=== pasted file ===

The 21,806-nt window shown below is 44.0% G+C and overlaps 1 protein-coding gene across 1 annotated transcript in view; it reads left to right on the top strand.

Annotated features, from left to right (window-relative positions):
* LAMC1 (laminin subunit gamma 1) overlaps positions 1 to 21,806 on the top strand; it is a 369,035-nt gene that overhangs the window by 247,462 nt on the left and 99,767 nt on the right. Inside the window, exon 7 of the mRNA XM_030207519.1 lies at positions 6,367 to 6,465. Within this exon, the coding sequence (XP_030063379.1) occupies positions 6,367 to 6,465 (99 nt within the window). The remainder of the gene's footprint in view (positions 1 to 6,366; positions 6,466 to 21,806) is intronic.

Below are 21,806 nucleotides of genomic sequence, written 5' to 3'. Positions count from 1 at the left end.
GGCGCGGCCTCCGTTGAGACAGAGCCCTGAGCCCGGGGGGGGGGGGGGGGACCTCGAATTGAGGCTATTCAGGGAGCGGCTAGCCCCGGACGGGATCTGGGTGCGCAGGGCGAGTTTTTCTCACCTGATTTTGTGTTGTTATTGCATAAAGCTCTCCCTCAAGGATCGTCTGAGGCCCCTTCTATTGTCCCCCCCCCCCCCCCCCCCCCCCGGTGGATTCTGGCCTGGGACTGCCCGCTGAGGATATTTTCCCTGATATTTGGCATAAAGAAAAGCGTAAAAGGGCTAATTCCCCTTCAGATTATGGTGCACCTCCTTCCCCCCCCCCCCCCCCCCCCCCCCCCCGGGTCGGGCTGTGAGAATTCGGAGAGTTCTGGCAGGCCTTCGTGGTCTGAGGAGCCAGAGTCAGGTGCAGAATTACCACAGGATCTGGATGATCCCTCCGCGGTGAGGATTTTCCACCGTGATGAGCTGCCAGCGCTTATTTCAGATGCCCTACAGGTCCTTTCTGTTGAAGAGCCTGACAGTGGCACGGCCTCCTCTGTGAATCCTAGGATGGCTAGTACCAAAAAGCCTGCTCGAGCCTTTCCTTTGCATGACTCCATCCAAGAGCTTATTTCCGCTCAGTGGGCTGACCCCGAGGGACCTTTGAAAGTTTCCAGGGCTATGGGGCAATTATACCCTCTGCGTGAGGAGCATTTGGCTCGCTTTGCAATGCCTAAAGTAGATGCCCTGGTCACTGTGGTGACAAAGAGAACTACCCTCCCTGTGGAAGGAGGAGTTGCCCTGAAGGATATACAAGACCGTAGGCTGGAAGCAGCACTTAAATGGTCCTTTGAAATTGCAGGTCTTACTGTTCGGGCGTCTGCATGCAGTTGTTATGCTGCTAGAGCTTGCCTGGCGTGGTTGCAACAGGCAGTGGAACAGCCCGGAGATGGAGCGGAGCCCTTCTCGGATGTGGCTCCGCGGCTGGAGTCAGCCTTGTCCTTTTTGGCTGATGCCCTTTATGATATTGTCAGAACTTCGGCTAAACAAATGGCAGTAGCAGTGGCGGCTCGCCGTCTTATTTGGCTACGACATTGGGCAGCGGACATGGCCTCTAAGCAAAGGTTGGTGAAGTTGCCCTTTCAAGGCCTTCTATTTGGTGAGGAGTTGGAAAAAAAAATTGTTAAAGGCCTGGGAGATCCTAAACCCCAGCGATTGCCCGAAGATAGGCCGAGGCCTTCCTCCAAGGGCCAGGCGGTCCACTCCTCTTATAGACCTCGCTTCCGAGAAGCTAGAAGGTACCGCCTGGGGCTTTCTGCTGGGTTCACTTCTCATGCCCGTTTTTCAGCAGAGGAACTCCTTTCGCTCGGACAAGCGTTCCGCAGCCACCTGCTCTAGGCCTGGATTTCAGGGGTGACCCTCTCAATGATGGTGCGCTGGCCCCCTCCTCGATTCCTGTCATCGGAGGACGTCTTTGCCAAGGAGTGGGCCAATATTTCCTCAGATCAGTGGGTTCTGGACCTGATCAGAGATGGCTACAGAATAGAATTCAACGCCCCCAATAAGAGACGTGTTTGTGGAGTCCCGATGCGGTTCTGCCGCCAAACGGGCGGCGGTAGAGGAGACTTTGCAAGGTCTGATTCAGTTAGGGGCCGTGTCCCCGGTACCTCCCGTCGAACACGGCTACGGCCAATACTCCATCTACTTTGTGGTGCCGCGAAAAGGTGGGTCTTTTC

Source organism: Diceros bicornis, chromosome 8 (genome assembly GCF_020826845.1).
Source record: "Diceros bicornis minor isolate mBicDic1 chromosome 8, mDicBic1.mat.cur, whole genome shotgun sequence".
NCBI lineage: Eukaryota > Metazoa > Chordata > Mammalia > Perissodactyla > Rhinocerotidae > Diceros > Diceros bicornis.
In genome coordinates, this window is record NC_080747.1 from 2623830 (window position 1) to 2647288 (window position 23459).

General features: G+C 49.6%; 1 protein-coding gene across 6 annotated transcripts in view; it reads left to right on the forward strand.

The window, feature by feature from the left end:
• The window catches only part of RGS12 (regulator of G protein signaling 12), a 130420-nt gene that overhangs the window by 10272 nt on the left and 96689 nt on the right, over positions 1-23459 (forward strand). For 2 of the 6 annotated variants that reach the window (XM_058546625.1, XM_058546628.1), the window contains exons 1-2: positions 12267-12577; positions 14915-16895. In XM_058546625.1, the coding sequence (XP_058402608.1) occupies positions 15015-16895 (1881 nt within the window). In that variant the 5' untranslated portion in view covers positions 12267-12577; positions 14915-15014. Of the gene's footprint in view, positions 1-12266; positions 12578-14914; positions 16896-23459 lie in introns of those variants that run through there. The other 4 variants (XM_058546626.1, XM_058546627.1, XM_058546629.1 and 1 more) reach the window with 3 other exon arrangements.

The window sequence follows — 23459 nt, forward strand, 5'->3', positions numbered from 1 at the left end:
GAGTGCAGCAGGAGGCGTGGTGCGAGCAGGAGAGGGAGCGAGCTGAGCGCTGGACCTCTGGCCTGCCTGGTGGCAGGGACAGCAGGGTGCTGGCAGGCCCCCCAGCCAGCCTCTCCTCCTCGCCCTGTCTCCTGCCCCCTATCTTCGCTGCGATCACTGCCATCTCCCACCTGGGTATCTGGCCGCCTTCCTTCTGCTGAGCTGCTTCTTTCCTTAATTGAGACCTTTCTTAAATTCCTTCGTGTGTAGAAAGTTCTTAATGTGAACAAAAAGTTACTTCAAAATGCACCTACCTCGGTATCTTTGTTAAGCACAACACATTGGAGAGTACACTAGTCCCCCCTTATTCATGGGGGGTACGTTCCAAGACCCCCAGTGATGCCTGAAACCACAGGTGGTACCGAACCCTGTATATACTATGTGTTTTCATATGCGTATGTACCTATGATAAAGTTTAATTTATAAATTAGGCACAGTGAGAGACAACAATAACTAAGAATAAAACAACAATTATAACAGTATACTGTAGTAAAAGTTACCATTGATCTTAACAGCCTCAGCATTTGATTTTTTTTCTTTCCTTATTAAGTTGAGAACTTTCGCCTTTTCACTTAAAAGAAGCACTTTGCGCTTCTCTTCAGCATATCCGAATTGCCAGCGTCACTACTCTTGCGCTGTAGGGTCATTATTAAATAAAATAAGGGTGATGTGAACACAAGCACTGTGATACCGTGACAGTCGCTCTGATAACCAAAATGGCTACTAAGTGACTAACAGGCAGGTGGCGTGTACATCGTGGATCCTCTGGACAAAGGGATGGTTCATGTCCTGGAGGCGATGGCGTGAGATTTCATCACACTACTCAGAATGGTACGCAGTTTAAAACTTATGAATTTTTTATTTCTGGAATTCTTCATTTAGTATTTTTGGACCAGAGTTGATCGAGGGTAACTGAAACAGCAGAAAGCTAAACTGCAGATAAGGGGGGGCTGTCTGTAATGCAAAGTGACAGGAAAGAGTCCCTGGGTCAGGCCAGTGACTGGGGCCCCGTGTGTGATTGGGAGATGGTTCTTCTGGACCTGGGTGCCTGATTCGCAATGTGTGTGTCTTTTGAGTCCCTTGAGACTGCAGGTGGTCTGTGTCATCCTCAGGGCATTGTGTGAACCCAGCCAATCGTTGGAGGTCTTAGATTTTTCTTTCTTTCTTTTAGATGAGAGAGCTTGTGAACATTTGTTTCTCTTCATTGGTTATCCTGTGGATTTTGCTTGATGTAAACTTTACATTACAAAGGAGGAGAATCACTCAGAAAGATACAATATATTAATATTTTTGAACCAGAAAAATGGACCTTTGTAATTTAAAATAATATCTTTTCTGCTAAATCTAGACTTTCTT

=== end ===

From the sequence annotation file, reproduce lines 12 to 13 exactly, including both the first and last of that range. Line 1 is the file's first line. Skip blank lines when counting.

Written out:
• The window catches only part of RGS12 (regulator of G protein signaling 12), a 130420-nt gene that overhangs the window by 10272 nt on the left and 96689 nt on the right, over positions 1-23459 (forward strand). For 2 of the 6 annotated variants that reach the window (XM_058546625.1, XM_058546628.1), the window contains exons 1-2: positions 12267-12577; positions 14915-16895. In XM_058546625.1, the coding sequence (XP_058402608.1) occupies positions 15015-16895 (1881 nt within the window). In that variant the 5' untranslated portion in view covers positions 12267-12577; positions 14915-15014. Of the gene's footprint in view, positions 1-12266; positions 12578-14914; positions 16896-23459 lie in introns of those variants that run through there. The other 4 variants (XM_058546626.1, XM_058546627.1, XM_058546629.1 and 1 more) reach the window with 3 other exon arrangements.

The window sequence follows — 23459 nt, forward strand, 5'->3', positions numbered from 1 at the left end: